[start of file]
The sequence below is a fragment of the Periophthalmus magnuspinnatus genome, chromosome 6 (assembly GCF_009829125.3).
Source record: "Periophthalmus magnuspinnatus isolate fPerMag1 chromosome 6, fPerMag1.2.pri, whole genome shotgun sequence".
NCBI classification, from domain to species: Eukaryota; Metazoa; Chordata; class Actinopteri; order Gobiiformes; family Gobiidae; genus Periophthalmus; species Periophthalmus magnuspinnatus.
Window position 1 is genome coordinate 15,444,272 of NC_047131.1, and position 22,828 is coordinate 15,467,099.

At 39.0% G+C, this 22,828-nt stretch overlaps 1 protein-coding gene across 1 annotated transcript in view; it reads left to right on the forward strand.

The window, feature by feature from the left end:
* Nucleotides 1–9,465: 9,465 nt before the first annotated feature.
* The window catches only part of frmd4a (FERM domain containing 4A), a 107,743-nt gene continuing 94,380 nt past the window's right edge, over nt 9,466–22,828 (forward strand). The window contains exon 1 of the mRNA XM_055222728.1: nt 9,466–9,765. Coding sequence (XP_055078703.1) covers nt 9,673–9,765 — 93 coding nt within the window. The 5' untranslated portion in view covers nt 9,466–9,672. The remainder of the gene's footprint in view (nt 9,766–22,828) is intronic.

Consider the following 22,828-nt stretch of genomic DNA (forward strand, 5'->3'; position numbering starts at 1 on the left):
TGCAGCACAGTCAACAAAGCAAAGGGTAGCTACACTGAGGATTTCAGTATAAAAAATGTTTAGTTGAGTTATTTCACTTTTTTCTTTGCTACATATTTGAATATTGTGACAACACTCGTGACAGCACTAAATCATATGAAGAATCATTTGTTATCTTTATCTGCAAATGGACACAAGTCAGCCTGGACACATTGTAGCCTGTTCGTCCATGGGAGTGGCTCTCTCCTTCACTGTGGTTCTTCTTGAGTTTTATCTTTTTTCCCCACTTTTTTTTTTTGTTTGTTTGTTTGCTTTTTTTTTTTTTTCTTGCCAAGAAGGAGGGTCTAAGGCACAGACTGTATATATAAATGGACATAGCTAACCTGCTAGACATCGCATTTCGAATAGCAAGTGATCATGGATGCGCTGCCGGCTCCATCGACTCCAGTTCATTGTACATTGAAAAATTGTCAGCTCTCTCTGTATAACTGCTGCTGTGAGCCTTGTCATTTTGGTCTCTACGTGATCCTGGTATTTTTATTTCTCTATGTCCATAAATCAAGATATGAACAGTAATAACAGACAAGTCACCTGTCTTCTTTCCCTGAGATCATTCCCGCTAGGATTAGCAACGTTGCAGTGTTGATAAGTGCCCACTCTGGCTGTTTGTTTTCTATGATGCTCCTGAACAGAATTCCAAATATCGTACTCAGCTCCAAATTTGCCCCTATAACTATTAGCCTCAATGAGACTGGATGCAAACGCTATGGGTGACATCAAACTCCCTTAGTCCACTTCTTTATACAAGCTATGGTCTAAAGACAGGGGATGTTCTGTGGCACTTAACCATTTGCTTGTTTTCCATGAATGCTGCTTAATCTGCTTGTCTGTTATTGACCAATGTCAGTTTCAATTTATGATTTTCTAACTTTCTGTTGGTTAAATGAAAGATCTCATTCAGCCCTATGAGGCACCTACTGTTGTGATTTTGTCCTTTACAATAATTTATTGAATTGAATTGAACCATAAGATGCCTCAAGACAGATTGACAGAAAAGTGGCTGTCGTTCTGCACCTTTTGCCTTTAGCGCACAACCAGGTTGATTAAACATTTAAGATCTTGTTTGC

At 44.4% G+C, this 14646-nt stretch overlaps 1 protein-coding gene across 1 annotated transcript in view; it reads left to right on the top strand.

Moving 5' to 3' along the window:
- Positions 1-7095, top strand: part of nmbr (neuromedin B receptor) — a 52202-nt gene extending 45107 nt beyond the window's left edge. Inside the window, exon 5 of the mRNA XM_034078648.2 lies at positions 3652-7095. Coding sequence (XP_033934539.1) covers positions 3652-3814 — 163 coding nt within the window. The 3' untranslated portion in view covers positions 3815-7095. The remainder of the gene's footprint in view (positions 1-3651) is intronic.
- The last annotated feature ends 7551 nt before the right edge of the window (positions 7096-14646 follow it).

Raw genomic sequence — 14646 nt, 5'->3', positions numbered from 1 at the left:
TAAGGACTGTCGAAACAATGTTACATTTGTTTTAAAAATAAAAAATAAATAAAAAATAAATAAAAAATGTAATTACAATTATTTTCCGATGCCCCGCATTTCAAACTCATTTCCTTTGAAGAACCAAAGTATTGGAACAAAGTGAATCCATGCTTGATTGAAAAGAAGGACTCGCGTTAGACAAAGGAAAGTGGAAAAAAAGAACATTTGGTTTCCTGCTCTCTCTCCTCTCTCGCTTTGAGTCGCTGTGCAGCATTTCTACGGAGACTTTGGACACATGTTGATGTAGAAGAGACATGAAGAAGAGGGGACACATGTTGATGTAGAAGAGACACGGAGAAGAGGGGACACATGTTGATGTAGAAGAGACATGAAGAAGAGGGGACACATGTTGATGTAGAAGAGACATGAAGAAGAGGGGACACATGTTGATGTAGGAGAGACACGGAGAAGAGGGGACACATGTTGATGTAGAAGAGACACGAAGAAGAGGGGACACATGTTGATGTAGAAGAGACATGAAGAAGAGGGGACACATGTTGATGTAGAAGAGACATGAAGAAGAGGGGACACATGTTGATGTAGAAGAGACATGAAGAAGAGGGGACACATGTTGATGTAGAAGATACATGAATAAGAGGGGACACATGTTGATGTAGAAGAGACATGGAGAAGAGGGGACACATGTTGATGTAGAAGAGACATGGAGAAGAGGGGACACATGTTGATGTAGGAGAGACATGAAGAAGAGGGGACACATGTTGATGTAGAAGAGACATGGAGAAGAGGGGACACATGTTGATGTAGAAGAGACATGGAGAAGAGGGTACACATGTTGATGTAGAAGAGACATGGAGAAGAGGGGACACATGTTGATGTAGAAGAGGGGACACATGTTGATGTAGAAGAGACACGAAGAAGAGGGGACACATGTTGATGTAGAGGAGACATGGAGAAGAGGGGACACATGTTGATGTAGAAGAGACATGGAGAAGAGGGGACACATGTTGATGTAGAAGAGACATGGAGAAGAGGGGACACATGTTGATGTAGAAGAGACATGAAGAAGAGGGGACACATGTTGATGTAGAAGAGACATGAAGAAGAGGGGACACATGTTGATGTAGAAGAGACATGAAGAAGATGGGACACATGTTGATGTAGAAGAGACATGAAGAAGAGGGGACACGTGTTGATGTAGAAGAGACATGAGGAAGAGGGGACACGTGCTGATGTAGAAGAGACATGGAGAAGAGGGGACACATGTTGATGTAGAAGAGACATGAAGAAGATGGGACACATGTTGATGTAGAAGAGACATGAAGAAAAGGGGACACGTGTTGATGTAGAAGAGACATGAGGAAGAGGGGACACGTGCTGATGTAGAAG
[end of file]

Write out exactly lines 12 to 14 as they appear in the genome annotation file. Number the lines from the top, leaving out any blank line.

Moving 5' to 3' along the window:
- Positions 1-7095, top strand: part of nmbr (neuromedin B receptor) — a 52202-nt gene extending 45107 nt beyond the window's left edge. Inside the window, exon 5 of the mRNA XM_034078648.2 lies at positions 3652-7095. Coding sequence (XP_033934539.1) covers positions 3652-3814 — 163 coding nt within the window. The 3' untranslated portion in view covers positions 3815-7095. The remainder of the gene's footprint in view (positions 1-3651) is intronic.
- The last annotated feature ends 7551 nt before the right edge of the window (positions 7096-14646 follow it).